Drake Well Museum/Courtesy of PHMC

One-hundred-fifty years ago, a man named Samuel Van Syckel built the nation's first commercial oil pipeline in the rugged terrain of northwestern Pennsylvania.

His pipeline transformed how oil is transported — and it would change the modern world, too — but not before a battle that makes the debate over the Keystone XL pipeline look meek by comparison.

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Shots - Health News
1:59 pm
Tue February 24, 2015

Gerbils Likely Pushed Plague To Europe in Middle Ages

Originally published on Thu February 26, 2015 6:43 am

Gerbils are a beloved classroom pet, but they might also be deadly killers. A study now claims that gerbils helped bring bubonic plague to Medieval Europe and contributed to the deaths of millions.

Plague is caused by bacteria (Yersinia pestis) found in rodents, and the fleas that live on rodents. The rodent that's usually Suspect Zero is the rat.

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Digital Life
1:59 pm
Tue February 24, 2015

A Stolen iPhone, A New Connection And Minor Celebrity In China

Originally published on Tue February 24, 2015 4:16 pm

Months after Buzzfeed writer Matt Stopera's phone was stolen, new pictures from China started uploading to his photo stream. He wrote about it and Chinese twitter, Weibo, picked it up. Kelly McEvers talks to Stopera about his stolen iPhone and newfound fame in China.

Law
1:50 pm
Tue February 24, 2015

Little-Known Laws Help Sex Trafficking Victims Clear Criminal Records

This woman, who has had her prostitution charge wiped away, says she got the lotus tattoo to cover up the brand of a former pimp. "Once they put their name on me, I was their property," she adds. She says she got the word "persist" tattooed as a reminder to keep moving forward.
Evie Stone NPR

Originally published on Wed February 25, 2015 6:05 am

Advocates for women arrested on prostitution charges want the justice system to adopt a different approach. They say instead of being locked up, many prostitutes should actually be considered victims of human trafficking. And they're starting to offer those women a way to clean up the criminal records left behind.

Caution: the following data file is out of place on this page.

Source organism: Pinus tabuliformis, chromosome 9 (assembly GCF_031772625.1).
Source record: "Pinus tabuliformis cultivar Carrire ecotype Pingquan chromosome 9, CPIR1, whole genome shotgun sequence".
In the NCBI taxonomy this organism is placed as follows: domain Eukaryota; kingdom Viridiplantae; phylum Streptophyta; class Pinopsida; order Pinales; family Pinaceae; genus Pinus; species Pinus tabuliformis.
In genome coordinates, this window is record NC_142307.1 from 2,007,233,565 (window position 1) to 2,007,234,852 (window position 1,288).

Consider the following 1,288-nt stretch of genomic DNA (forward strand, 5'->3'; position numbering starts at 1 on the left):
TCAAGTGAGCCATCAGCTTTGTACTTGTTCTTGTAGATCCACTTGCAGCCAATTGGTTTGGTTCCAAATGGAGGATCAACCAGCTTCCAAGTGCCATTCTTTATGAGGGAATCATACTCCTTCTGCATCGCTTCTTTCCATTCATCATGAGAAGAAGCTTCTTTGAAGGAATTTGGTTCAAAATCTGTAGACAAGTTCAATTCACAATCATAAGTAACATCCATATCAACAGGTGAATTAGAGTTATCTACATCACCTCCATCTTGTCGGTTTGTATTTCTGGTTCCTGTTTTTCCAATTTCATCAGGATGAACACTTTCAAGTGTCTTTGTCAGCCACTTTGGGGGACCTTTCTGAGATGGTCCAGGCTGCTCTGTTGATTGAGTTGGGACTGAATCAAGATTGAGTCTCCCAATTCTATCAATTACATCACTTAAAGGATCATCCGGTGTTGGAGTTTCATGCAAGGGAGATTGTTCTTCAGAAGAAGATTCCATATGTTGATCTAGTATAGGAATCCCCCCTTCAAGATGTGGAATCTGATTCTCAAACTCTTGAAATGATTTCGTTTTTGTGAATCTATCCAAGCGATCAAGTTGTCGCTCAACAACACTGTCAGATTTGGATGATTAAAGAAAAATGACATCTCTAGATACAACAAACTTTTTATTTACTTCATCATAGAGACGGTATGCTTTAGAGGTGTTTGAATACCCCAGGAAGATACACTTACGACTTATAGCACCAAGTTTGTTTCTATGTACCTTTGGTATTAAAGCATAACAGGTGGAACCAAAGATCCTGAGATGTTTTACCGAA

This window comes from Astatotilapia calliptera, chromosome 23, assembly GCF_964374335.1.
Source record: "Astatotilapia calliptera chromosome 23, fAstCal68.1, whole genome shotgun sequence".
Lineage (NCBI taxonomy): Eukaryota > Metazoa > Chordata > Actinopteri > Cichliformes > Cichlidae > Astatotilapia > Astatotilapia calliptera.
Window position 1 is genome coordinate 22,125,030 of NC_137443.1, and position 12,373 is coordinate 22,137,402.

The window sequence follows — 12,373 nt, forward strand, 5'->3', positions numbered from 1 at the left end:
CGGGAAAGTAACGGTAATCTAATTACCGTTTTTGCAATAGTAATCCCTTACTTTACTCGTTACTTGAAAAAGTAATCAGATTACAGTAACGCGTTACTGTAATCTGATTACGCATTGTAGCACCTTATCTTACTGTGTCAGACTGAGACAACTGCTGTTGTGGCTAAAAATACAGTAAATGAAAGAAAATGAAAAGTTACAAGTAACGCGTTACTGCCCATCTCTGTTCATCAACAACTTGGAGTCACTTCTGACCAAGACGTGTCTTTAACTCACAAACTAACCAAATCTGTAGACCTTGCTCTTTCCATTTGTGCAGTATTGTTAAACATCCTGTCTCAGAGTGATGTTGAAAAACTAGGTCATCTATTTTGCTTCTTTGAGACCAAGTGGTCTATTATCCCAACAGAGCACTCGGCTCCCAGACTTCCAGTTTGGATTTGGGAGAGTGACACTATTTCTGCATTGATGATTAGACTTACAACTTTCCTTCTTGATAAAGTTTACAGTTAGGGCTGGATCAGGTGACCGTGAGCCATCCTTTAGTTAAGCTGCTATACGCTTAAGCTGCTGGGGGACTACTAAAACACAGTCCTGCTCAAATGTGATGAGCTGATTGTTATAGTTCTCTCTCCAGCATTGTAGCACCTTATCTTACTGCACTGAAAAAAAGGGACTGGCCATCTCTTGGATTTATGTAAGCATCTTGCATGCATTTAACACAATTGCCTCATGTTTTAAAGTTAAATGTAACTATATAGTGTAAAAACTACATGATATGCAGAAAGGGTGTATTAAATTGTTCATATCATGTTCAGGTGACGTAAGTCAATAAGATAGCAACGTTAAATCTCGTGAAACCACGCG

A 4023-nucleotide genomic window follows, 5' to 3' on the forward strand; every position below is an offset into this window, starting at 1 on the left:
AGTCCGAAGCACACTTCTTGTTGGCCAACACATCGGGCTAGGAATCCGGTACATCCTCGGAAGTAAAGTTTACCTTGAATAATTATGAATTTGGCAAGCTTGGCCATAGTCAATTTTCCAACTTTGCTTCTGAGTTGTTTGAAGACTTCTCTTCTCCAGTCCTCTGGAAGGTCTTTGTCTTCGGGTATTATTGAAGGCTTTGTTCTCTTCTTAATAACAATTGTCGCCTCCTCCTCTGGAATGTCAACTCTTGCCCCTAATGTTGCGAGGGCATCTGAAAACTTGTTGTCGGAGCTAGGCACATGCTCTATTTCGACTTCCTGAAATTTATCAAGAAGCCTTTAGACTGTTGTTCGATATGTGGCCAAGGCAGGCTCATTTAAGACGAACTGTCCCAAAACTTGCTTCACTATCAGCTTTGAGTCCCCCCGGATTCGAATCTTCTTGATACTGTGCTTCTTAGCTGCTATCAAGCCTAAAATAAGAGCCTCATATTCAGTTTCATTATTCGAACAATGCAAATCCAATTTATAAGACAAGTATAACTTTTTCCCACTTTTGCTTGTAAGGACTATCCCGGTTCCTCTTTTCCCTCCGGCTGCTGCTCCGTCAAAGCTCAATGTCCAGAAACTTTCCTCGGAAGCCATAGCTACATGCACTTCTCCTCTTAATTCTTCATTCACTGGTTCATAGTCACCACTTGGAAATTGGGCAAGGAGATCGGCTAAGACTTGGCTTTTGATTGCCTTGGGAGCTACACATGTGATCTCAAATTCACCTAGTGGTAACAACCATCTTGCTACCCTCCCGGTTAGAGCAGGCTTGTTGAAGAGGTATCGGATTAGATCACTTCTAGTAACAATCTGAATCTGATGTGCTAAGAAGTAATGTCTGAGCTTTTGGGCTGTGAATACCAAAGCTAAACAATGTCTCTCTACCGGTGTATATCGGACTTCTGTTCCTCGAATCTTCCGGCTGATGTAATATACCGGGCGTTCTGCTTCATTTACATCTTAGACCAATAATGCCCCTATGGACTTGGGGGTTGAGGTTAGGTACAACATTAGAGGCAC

One of them lives in an apartment not far from Dallas. Inside, a 24-year-old woman pushes up her sleeve to show off a tattoo of a lotus flower. The deep purple ink covers up an older mark.

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Asia
1:16 pm
Tue February 24, 2015

Indonesian Authorities Worried About Return Of Islamic Radicals

Originally published on Tue February 24, 2015 4:16 pm

Copyright 2015 NPR. To see more, visit http://www.npr.org/.

U.S.
1:16 pm
Tue February 24, 2015

VA Secretary Apologies For Exaggerating Military Service

Originally published on Tue February 24, 2015 4:16 pm

Copyright 2015 NPR. To see more, visit http://www.npr.org/.

Transcript

ROBERT SIEGEL, HOST:

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Deceptive Cadence
1:16 pm
Tue February 24, 2015

Podium Diplomacy: Conductor Takes Chinese Music West And Vice Versa

Chinese conductor Long Yu.
P.A.D. Studio Courtesy of the artist

Originally published on Wed February 25, 2015 11:40 am

By some measures, China is now the world's largest economy. It's also a gigantic market for American brands, from Hollywood blockbusters to KFC and Pizza Hut. But one Chinese conductor, Long Yu, would like these cultures to hear each other a little more clearly. He's launching a new project to do just that, and it's starting tonight with the New York Philharmonic.

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Sports
3:40 pm
Mon February 23, 2015

'Cold Actually Feels Good' At The U.S. Winter Swimming Championship

Daina Bouquin competes in the first U.S. Winter Swimming Championships on Saturday in Lake Memphremagog near Newport, Vt. The event drew swimmers from around the world to race in icy water that was below 32 degrees F.
Herb Swanson for NPR

Originally published on Wed February 25, 2015 4:37 pm

One way to test your mettle in winter is to take one of those quick penguin plunges in icy water. But some stoic swimmers actually carve pools out of frozen lakes and race each other.

The sport of winter swimming is popular abroad, especially in Russia, Scandinavia and China. But last weekend, a newly formed organization to promote winter swimming in the United States held its first national competition on the Vermont-Quebec border.